Love is about reciprocity. Taking care of land is about reciprocity, too. It’s about knowing and being known — by every plant and tree and bird and domestic animal. Caring and being cared for. About nurturing and being nurtured by other life. Everything is nature, but not everything is life. The thing about other living beings is that, like us, they have their own individuality and autonomy. That means they can surprise and charm us. They can be imperfect and unpredictable. A sudden bloom, an uneven leaf, a bird or animal in some unexpected antic. A pet’s eccentricities. A partner’s own thoughts and ways of being. Those are the things we fall in love with.
None of the inanimate physical surroundings we’re build from “nature” have those qualities. It’s like we’ve extracted all the material BENEFITS from ecosystems without the actual LIFE. So it all feels dead. We’ve separated ourselves from the ‘alive’ part through layers and layers of alienation. Often the legacy of life left in things is what draws us to them — the grain of wooden furniture, built by trees. The briny flavor of fish, the earthiness of a mushroom. The musk of leather. The softness of wool.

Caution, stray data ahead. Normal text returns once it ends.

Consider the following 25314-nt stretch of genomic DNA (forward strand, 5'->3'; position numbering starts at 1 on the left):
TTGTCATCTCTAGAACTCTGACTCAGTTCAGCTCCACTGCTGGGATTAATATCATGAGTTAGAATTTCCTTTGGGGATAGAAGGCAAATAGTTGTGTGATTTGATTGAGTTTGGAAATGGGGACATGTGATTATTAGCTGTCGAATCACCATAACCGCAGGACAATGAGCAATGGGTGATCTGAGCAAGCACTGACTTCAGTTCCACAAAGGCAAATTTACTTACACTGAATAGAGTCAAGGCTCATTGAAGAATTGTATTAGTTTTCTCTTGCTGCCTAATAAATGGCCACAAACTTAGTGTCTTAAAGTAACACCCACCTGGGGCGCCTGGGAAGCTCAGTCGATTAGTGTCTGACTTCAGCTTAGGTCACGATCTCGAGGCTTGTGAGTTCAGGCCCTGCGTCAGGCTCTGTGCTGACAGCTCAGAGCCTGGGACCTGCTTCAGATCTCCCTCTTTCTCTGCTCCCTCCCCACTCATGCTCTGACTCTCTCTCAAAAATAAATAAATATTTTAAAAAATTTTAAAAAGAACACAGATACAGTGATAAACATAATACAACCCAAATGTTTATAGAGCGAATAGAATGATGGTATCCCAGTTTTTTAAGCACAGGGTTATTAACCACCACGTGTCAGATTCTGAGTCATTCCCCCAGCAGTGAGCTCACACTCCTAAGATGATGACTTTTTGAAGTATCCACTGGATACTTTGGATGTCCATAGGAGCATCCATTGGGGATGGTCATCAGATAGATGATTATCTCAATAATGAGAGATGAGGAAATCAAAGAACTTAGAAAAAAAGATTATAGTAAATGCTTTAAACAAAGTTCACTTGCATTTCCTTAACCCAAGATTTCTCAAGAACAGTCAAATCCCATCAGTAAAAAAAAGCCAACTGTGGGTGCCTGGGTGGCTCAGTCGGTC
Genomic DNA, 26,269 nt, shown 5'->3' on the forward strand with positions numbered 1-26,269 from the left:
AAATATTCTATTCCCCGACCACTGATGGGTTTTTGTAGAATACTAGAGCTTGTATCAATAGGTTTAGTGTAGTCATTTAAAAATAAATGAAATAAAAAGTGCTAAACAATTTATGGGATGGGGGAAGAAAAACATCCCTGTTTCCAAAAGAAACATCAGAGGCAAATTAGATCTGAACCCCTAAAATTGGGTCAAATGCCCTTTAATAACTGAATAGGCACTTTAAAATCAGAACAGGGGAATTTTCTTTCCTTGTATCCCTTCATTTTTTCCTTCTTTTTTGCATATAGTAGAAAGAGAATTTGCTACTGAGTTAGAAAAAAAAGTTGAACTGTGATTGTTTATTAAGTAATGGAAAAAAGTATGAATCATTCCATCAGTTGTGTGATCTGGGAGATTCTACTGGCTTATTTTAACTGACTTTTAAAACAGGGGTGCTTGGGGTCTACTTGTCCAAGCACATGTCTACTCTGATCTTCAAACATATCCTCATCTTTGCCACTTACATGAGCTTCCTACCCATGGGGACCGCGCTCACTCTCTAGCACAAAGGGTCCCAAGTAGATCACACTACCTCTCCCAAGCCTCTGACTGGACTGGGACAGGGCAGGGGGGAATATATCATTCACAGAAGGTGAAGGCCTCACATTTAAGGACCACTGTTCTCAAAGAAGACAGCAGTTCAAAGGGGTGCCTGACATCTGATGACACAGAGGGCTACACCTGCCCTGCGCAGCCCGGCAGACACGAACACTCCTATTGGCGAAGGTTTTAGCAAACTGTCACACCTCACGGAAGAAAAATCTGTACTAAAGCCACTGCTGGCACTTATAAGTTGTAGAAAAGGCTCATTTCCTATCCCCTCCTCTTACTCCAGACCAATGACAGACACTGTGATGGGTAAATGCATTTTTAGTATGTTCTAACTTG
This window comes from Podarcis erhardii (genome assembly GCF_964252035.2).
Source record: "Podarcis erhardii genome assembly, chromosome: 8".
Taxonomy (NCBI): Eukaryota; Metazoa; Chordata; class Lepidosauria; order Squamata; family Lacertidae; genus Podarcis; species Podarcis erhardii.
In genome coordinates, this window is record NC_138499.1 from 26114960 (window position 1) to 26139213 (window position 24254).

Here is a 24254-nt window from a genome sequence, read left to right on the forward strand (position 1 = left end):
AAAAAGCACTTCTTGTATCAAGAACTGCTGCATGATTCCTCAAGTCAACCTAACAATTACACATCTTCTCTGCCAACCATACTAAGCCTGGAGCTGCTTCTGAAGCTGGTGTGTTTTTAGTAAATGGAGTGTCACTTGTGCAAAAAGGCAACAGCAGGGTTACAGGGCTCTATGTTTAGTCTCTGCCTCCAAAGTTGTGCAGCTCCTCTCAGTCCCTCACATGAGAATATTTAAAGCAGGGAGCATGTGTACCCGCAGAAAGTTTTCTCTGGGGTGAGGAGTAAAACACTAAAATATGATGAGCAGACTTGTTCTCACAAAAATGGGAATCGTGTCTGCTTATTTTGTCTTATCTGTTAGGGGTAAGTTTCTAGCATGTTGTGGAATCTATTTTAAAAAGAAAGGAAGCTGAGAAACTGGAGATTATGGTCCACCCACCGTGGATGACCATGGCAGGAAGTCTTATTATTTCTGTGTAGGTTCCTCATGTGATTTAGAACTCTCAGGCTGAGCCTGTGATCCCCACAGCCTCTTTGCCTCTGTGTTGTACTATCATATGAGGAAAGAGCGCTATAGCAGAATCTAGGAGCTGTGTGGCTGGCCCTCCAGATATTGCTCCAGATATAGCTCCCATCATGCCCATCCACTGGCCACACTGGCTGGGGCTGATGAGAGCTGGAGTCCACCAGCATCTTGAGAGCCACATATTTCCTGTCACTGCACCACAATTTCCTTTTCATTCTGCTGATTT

It seems like this homesteading dream, and birding, and gardening, are all attempts to reconnect with the part of the world that is alive. We literally evolved to exist in relationship with an ecosystem. There is something about it that feels like home. I think it also helps us feel the texture of our own aliveness. We fill our houses with plants and flowers. We see the curl of a leaf or the soft brown eyes of a cow in ourselves. We’re like, ah, yes, I am human. This body, this mind, lives as human, in relation to all other life.
What non-human life forms do you interact with on a daily basis, beyond house plants or a pet? What do you love about your pet? How does that love initially take shape? What do you like about forests? About ‘wilderness’? About gardens? How much of what surrounds you is lifeless? inanimate? How much of it came from something that was once alive? When you think of your perfect home, how much more life does it harbor that what’s around you right now?
Trust and believe that any physical location in which humans can live is also an ecosystem. Other species do not recognize western society’s demarcations. Sunlight falls everywhere, and everywhere things will grow. Can’t afford to buy land? Yeah, me neither. But you don’t have to OWN an ecosystem in order to have a relationship with it. We are so conditioned to take stock of the world in economic terms. We think that to connect with something non-human it is necessary to own it, to put it in our homes that we also own, to have our name on a piece of paper indicating our total control over that land. But “land” is everything that grows and teems and sings around us, the ecosystem that exists independent of our human constructions. What weeds grow on your sidewalk? What birds alight on the trees? Learning these things helps me feel the living embrace of my world. And that, friends, is a beautiful thing.